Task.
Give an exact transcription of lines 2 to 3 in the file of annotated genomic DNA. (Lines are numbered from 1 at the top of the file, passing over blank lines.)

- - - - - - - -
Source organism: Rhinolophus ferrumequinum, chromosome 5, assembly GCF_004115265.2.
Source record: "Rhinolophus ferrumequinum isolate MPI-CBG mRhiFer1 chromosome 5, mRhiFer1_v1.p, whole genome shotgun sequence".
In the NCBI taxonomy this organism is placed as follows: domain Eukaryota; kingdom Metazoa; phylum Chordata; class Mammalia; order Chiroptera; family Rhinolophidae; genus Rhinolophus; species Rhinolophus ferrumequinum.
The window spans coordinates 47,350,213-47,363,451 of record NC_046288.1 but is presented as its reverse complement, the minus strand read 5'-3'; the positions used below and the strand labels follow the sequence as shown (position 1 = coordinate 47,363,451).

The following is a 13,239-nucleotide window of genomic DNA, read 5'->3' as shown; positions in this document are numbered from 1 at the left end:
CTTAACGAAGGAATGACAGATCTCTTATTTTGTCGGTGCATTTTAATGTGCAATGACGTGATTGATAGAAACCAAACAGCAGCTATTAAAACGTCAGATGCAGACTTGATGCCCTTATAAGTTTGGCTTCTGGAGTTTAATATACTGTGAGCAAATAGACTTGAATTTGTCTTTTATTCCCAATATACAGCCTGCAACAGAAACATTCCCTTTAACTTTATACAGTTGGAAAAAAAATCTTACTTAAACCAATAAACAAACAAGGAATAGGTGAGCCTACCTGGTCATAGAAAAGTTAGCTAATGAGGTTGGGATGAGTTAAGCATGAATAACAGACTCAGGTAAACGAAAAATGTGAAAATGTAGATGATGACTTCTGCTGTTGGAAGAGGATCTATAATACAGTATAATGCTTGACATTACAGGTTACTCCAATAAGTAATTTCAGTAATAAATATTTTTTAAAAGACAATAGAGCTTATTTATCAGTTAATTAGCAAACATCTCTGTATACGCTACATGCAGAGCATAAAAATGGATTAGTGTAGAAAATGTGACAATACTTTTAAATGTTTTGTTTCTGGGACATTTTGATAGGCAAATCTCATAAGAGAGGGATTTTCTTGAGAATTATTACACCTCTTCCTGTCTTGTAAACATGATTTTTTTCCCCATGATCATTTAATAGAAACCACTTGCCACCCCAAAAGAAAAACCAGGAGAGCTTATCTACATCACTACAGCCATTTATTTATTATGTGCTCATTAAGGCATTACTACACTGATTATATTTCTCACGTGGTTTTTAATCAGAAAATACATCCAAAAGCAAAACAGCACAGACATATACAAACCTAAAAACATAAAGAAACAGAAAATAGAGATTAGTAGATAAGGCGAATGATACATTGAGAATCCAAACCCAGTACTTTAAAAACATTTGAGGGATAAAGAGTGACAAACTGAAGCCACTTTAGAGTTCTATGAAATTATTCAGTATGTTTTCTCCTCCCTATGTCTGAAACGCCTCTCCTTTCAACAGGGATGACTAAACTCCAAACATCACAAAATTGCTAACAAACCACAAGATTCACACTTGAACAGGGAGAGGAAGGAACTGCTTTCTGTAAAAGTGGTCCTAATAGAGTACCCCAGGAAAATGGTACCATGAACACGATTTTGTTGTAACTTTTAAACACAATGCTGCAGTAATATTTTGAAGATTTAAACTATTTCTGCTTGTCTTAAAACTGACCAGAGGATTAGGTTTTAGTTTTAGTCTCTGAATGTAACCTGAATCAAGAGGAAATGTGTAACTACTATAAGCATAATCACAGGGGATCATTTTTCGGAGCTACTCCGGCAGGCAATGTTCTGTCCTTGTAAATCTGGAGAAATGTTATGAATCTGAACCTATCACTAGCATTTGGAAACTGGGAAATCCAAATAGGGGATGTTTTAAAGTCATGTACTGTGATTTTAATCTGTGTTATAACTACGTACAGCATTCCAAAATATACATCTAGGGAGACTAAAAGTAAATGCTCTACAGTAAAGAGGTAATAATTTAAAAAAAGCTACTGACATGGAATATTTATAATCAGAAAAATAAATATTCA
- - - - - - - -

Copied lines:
Source record: "Rhinolophus ferrumequinum isolate MPI-CBG mRhiFer1 chromosome 5, mRhiFer1_v1.p, whole genome shotgun sequence".
In the NCBI taxonomy this organism is placed as follows: domain Eukaryota; kingdom Metazoa; phylum Chordata; class Mammalia; order Chiroptera; family Rhinolophidae; genus Rhinolophus; species Rhinolophus ferrumequinum.